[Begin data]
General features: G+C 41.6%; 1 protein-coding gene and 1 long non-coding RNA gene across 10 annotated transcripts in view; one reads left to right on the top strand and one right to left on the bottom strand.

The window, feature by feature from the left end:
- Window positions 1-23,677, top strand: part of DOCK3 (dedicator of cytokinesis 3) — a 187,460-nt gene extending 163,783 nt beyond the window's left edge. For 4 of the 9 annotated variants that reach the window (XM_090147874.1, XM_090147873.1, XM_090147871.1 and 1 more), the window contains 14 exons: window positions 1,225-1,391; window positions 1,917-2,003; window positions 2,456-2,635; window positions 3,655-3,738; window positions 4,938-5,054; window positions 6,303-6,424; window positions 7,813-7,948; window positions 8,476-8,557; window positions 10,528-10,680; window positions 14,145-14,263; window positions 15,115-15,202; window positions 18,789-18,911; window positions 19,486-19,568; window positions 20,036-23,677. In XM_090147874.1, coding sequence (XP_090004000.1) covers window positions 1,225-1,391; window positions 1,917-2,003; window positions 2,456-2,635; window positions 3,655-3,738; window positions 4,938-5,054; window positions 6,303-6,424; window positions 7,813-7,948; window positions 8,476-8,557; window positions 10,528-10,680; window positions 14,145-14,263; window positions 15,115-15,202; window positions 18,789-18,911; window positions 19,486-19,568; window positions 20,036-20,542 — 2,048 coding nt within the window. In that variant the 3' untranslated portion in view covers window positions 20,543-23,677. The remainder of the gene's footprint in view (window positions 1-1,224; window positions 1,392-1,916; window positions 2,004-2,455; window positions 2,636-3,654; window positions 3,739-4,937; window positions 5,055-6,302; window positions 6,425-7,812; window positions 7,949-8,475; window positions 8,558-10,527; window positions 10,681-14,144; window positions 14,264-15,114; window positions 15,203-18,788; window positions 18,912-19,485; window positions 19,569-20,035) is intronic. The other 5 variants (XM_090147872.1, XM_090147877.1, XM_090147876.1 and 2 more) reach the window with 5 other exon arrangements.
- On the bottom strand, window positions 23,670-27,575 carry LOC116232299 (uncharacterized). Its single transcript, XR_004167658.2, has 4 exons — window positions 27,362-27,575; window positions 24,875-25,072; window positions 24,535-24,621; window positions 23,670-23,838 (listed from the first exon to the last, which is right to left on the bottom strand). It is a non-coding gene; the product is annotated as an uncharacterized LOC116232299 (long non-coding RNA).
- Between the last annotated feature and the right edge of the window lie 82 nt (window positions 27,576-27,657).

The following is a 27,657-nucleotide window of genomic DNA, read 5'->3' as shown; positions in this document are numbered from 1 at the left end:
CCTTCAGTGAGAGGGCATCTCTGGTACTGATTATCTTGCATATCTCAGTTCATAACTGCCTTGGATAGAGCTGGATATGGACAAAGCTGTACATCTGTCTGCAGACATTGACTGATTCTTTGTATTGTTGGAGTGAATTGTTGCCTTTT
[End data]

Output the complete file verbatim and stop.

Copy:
General features: G+C 41.6%; 1 protein-coding gene and 1 long non-coding RNA gene across 10 annotated transcripts in view; one reads left to right on the top strand and one right to left on the bottom strand.

The window, feature by feature from the left end:
- Window positions 1-23,677, top strand: part of DOCK3 (dedicator of cytokinesis 3) — a 187,460-nt gene extending 163,783 nt beyond the window's left edge. For 4 of the 9 annotated variants that reach the window (XM_090147874.1, XM_090147873.1, XM_090147871.1 and 1 more), the window contains 14 exons: window positions 1,225-1,391; window positions 1,917-2,003; window positions 2,456-2,635; window positions 3,655-3,738; window positions 4,938-5,054; window positions 6,303-6,424; window positions 7,813-7,948; window positions 8,476-8,557; window positions 10,528-10,680; window positions 14,145-14,263; window positions 15,115-15,202; window positions 18,789-18,911; window positions 19,486-19,568; window positions 20,036-23,677. In XM_090147874.1, coding sequence (XP_090004000.1) covers window positions 1,225-1,391; window positions 1,917-2,003; window positions 2,456-2,635; window positions 3,655-3,738; window positions 4,938-5,054; window positions 6,303-6,424; window positions 7,813-7,948; window positions 8,476-8,557; window positions 10,528-10,680; window positions 14,145-14,263; window positions 15,115-15,202; window positions 18,789-18,911; window positions 19,486-19,568; window positions 20,036-20,542 — 2,048 coding nt within the window. In that variant the 3' untranslated portion in view covers window positions 20,543-23,677. The remainder of the gene's footprint in view (window positions 1-1,224; window positions 1,392-1,916; window positions 2,004-2,455; window positions 2,636-3,654; window positions 3,739-4,937; window positions 5,055-6,302; window positions 6,425-7,812; window positions 7,949-8,475; window positions 8,558-10,527; window positions 10,681-14,144; window positions 14,264-15,114; window positions 15,203-18,788; window positions 18,912-19,485; window positions 19,569-20,035) is intronic. The other 5 variants (XM_090147872.1, XM_090147877.1, XM_090147876.1 and 2 more) reach the window with 5 other exon arrangements.
- On the bottom strand, window positions 23,670-27,575 carry LOC116232299 (uncharacterized). Its single transcript, XR_004167658.2, has 4 exons — window positions 27,362-27,575; window positions 24,875-25,072; window positions 24,535-24,621; window positions 23,670-23,838 (listed from the first exon to the last, which is right to left on the bottom strand). It is a non-coding gene; the product is annotated as an uncharacterized LOC116232299 (long non-coding RNA).
- Between the last annotated feature and the right edge of the window lie 82 nt (window positions 27,576-27,657).

The following is a 27,657-nucleotide window of genomic DNA, read 5'->3' as shown; positions in this document are numbered from 1 at the left end:
CCTTCAGTGAGAGGGCATCTCTGGTACTGATTATCTTGCATATCTCAGTTCATAACTGCCTTGGATAGAGCTGGATATGGACAAAGCTGTACATCTGTCTGCAGACATTGACTGATTCTTTGTATTGTTGGAGTGAATTGTTGCCTTTT